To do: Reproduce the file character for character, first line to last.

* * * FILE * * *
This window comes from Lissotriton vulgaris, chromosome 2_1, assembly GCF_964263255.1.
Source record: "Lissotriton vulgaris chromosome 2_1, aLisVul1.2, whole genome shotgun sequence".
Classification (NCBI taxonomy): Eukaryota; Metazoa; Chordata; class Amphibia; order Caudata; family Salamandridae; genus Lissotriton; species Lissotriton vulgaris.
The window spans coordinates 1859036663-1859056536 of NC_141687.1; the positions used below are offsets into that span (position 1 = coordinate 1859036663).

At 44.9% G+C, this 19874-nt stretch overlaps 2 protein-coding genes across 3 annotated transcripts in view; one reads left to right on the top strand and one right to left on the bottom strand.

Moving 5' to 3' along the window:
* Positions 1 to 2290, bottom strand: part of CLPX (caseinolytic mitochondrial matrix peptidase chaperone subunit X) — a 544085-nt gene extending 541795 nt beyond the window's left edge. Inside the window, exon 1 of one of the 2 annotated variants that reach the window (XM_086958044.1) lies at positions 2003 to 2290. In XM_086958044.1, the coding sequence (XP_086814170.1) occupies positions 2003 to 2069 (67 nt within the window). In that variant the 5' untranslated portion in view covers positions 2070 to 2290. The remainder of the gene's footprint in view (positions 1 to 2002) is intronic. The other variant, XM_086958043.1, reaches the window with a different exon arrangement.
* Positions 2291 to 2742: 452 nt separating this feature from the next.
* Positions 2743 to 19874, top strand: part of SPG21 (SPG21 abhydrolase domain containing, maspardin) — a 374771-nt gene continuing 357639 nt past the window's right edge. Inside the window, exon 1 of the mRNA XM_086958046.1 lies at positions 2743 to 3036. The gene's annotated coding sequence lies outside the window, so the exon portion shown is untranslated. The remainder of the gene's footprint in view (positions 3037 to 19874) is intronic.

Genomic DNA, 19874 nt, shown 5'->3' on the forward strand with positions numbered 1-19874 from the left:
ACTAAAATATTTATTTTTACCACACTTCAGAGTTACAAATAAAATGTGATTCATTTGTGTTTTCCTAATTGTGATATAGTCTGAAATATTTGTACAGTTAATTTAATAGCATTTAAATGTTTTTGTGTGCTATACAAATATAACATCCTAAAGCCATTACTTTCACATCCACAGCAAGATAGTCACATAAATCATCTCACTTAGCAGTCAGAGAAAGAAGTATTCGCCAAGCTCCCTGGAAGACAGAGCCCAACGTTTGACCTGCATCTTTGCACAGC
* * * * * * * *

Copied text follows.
This window comes from Lissotriton vulgaris, chromosome 2_1, assembly GCF_964263255.1.
Source record: "Lissotriton vulgaris chromosome 2_1, aLisVul1.2, whole genome shotgun sequence".
Classification (NCBI taxonomy): Eukaryota; Metazoa; Chordata; class Amphibia; order Caudata; family Salamandridae; genus Lissotriton; species Lissotriton vulgaris.
The window spans coordinates 1859036663-1859056536 of NC_141687.1; the positions used below are offsets into that span (position 1 = coordinate 1859036663).

At 44.9% G+C, this 19874-nt stretch overlaps 2 protein-coding genes across 3 annotated transcripts in view; one reads left to right on the top strand and one right to left on the bottom strand.

Moving 5' to 3' along the window:
* Positions 1 to 2290, bottom strand: part of CLPX (caseinolytic mitochondrial matrix peptidase chaperone subunit X) — a 544085-nt gene extending 541795 nt beyond the window's left edge. Inside the window, exon 1 of one of the 2 annotated variants that reach the window (XM_086958044.1) lies at positions 2003 to 2290. In XM_086958044.1, the coding sequence (XP_086814170.1) occupies positions 2003 to 2069 (67 nt within the window). In that variant the 5' untranslated portion in view covers positions 2070 to 2290. The remainder of the gene's footprint in view (positions 1 to 2002) is intronic. The other variant, XM_086958043.1, reaches the window with a different exon arrangement.
* Positions 2291 to 2742: 452 nt separating this feature from the next.
* Positions 2743 to 19874, top strand: part of SPG21 (SPG21 abhydrolase domain containing, maspardin) — a 374771-nt gene continuing 357639 nt past the window's right edge. Inside the window, exon 1 of the mRNA XM_086958046.1 lies at positions 2743 to 3036. The gene's annotated coding sequence lies outside the window, so the exon portion shown is untranslated. The remainder of the gene's footprint in view (positions 3037 to 19874) is intronic.

Genomic DNA, 19874 nt, shown 5'->3' on the forward strand with positions numbered 1-19874 from the left:
ACTAAAATATTTATTTTTACCACACTTCAGAGTTACAAATAAAATGTGATTCATTTGTGTTTTCCTAATTGTGATATAGTCTGAAATATTTGTACAGTTAATTTAATAGCATTTAAATGTTTTTGTGTGCTATACAAATATAACATCCTAAAGCCATTACTTTCACATCCACAGCAAGATAGTCACATAAATCATCTCACTTAGCAGTCAGAGAAAGAAGTATTCGCCAAGCTCCCTGGAAGACAGAGCCCAACGTTTGACCTGCATCTTTGCACAGC